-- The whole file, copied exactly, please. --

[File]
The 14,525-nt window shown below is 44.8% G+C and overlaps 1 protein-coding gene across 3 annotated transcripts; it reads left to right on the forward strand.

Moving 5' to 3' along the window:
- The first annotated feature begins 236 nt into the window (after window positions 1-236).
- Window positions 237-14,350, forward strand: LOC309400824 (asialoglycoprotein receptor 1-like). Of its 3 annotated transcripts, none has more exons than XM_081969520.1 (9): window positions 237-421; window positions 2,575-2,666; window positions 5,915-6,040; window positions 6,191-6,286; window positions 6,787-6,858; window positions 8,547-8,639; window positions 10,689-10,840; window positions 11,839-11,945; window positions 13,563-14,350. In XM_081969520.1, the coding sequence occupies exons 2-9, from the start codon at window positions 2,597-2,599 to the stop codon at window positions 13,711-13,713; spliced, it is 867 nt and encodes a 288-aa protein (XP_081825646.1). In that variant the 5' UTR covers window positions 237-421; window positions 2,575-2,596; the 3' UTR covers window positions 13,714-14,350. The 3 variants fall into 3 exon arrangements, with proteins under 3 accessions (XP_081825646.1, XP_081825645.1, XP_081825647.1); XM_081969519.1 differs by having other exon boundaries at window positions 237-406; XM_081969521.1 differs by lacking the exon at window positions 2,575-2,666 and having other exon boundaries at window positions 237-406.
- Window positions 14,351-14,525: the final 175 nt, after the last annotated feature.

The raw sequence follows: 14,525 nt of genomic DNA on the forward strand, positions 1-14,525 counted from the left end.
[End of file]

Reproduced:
The 14,525-nt window shown below is 44.8% G+C and overlaps 1 protein-coding gene across 3 annotated transcripts; it reads left to right on the forward strand.

Moving 5' to 3' along the window:
- The first annotated feature begins 236 nt into the window (after window positions 1-236).
- Window positions 237-14,350, forward strand: LOC309400824 (asialoglycoprotein receptor 1-like). Of its 3 annotated transcripts, none has more exons than XM_081969520.1 (9): window positions 237-421; window positions 2,575-2,666; window positions 5,915-6,040; window positions 6,191-6,286; window positions 6,787-6,858; window positions 8,547-8,639; window positions 10,689-10,840; window positions 11,839-11,945; window positions 13,563-14,350. In XM_081969520.1, the coding sequence occupies exons 2-9, from the start codon at window positions 2,597-2,599 to the stop codon at window positions 13,711-13,713; spliced, it is 867 nt and encodes a 288-aa protein (XP_081825646.1). In that variant the 5' UTR covers window positions 237-421; window positions 2,575-2,596; the 3' UTR covers window positions 13,714-14,350. The 3 variants fall into 3 exon arrangements, with proteins under 3 accessions (XP_081825646.1, XP_081825645.1, XP_081825647.1); XM_081969519.1 differs by having other exon boundaries at window positions 237-406; XM_081969521.1 differs by lacking the exon at window positions 2,575-2,666 and having other exon boundaries at window positions 237-406.
- Window positions 14,351-14,525: the final 175 nt, after the last annotated feature.

The raw sequence follows: 14,525 nt of genomic DNA on the forward strand, positions 1-14,525 counted from the left end.